Studer, 49, was recognized for his research into a possible cure for Parkinson's disease, a degenerative disorder of the central nervous system.
The scientist has “designed a process to transform stem cells into dopamine-producing brain cells that are unprecedented in quantity and quality,” the MacArthur Foundation said in announcing the grant.
“His method has been used to successfully transplant neurons in animal models and reverse movement problems caused by Parkinson's, which could lead to the first true cure for Parkinson's disease,” the foundation said.
“He is currently initiating human clinical trials for transplantation of neurons created with his method for the treatment of Parkinson's disease.”
Studer received a candidate medical degree from Switzerland's University of Fribourg in 1987, followed by an MD degree (1991) from the University of Bern, where he obtained a doctorate in 1994.
He held several research positions at the University of Bern and the National Institute of Neurological Disorders and Stroke within the National Institutes of Health.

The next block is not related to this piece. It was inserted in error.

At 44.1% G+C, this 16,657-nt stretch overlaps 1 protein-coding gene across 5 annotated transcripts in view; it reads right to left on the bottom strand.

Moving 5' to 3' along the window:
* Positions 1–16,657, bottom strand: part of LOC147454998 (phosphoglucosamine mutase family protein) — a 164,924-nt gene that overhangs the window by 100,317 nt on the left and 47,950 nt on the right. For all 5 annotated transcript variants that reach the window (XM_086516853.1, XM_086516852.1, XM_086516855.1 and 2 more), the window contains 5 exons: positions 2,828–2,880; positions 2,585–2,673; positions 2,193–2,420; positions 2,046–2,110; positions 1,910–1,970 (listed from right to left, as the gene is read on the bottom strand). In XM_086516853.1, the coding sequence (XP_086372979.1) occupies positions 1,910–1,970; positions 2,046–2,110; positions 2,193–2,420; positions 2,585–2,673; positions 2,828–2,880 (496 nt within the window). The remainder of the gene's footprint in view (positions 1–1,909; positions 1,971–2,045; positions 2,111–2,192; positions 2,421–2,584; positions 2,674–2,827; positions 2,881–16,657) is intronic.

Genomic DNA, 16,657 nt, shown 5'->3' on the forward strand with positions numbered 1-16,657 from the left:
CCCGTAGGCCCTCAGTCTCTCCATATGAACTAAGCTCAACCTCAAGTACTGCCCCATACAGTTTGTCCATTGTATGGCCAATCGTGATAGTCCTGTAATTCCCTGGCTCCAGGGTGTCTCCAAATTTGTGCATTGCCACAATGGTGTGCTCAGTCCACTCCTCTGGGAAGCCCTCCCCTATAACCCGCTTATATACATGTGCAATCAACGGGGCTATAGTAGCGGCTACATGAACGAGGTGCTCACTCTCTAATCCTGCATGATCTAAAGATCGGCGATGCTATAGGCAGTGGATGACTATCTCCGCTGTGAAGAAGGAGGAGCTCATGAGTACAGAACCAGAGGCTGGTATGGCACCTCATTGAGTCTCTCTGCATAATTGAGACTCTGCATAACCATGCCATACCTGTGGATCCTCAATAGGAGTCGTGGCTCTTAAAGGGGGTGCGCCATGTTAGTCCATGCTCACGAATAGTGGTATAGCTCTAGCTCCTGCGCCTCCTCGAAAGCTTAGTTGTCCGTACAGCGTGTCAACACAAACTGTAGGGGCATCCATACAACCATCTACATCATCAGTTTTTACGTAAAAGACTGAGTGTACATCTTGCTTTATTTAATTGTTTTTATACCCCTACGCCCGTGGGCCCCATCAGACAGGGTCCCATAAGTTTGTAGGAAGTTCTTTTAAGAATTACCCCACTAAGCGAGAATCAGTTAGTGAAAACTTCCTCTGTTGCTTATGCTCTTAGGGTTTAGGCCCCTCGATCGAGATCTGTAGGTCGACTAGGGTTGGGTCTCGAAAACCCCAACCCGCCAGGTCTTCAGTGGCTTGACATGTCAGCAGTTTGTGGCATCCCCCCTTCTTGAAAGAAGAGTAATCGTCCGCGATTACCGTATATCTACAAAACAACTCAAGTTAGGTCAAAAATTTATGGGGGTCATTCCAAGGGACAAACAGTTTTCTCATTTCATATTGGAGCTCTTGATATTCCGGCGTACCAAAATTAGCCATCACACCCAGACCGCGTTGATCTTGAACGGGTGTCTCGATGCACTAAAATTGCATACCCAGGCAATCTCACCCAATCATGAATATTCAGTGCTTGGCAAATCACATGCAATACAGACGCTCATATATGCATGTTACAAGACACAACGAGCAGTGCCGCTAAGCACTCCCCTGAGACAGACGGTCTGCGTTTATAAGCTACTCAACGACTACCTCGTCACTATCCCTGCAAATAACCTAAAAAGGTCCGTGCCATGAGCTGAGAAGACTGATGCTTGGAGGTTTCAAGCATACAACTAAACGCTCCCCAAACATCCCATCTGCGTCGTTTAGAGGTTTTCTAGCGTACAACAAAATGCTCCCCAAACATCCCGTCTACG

Studer is currently director of the Center for Stem Cell Biology at the Memorial Sloan Kettering Cancer Centre in New York.
He is one of 24 MacArthur Fellows announced under a unique programme designed to reward “talented individuals who have shown extraordinary originality and dedication in their creative pursuits and marked capacity for self-direction.”
Recipients of what are sometimes called "genius" fellowships can be writers, scientists, artists, social scientists, teachers, entrepreneurs or those in other fields, with the sole requirement being that they must be a resident or citizen of the United States, without being an elected official or senior government official.
Nominations are evaluated by an independent selection committee which makes recommendations to the MacArthur Foundation board.
The “no-strings” fellowships are paid in quarterly instalments over five years.